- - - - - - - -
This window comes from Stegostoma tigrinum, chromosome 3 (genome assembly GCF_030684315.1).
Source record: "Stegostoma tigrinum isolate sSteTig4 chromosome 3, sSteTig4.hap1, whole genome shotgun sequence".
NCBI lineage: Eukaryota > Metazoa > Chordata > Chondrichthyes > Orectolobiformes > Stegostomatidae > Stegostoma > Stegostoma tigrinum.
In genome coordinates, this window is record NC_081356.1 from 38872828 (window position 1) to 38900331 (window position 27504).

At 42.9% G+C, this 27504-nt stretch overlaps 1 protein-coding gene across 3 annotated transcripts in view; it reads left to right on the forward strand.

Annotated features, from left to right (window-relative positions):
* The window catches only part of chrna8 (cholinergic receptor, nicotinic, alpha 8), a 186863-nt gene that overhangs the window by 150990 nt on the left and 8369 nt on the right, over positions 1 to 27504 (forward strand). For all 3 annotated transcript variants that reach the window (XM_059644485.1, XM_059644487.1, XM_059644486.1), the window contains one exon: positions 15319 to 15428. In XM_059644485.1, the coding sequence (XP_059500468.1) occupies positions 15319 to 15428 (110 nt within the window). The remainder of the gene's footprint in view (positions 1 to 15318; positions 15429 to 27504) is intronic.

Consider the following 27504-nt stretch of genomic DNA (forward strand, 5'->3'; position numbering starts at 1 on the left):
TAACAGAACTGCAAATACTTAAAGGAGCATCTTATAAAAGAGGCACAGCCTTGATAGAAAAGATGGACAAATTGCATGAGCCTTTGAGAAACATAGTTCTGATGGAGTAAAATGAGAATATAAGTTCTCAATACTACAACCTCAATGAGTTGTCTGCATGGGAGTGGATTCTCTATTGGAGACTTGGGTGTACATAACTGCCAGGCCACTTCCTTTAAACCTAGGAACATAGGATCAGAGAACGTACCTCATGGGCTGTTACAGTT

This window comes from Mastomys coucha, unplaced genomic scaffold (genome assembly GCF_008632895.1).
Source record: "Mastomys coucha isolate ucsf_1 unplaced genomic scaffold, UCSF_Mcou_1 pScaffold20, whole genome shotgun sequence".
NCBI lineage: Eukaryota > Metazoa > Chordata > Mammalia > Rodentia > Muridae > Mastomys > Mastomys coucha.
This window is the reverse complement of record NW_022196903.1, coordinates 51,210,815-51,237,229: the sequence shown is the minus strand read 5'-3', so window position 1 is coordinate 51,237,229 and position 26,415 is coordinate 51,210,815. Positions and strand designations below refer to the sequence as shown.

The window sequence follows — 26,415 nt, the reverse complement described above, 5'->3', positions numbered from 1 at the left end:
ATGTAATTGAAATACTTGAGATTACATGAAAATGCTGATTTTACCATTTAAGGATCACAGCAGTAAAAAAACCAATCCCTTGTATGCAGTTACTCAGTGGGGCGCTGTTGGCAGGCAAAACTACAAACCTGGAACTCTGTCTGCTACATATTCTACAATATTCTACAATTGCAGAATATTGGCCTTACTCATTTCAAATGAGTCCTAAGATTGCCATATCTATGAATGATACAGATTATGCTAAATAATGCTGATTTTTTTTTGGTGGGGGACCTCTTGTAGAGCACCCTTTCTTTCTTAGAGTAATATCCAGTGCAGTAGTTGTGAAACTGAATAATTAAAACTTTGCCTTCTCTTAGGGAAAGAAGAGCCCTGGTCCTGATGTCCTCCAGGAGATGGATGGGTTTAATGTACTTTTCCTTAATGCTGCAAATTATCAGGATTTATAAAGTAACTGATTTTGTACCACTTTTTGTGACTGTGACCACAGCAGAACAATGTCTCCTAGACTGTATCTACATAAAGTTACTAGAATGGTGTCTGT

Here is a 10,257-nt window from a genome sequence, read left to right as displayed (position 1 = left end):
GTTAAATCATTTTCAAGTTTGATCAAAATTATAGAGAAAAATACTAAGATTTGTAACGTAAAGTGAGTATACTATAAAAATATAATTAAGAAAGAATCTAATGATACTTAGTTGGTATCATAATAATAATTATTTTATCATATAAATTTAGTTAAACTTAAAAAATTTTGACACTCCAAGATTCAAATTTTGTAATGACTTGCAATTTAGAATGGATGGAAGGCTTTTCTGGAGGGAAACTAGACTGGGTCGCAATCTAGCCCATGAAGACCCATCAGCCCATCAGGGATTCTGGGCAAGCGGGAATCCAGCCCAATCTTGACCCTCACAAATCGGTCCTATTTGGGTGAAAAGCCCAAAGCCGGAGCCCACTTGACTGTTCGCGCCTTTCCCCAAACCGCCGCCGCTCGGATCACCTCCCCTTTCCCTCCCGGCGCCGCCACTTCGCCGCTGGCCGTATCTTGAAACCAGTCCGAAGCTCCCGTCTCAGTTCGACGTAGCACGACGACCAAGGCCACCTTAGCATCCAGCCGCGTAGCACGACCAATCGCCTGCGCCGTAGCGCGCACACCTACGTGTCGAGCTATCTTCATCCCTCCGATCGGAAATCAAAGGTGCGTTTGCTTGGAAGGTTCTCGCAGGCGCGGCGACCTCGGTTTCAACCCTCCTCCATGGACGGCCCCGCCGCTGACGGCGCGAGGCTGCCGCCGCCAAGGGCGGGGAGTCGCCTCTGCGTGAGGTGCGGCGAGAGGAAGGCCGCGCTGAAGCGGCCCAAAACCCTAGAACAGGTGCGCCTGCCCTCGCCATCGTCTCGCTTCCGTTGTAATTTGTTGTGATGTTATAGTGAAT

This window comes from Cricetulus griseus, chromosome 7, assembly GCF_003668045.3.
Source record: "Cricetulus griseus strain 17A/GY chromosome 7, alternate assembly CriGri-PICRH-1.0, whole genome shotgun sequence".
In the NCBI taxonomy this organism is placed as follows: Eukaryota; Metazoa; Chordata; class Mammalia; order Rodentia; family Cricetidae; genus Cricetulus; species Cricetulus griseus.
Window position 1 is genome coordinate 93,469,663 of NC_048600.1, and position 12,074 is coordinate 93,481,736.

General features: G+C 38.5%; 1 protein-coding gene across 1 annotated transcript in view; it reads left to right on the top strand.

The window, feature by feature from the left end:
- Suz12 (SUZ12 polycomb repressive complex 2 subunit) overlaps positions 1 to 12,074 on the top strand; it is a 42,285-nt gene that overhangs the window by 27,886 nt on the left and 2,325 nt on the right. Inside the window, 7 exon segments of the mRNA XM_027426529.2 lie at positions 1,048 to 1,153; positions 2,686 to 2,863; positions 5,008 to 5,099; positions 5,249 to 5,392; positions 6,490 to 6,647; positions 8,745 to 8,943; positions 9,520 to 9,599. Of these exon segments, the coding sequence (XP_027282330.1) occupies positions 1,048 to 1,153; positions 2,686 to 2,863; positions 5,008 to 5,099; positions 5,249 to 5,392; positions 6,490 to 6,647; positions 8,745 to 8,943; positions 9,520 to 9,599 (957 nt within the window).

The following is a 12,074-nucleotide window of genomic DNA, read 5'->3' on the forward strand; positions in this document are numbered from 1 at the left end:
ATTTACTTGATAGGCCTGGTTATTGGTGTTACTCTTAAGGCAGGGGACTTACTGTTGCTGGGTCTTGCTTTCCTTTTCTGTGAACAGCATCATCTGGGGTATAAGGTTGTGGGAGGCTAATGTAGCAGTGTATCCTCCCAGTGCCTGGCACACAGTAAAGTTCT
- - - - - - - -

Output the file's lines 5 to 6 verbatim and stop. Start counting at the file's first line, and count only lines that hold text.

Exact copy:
At 42.9% G+C, this 27504-nt stretch overlaps 1 protein-coding gene across 3 annotated transcripts in view; it reads left to right on the forward strand.

Annotated features, from left to right (window-relative positions):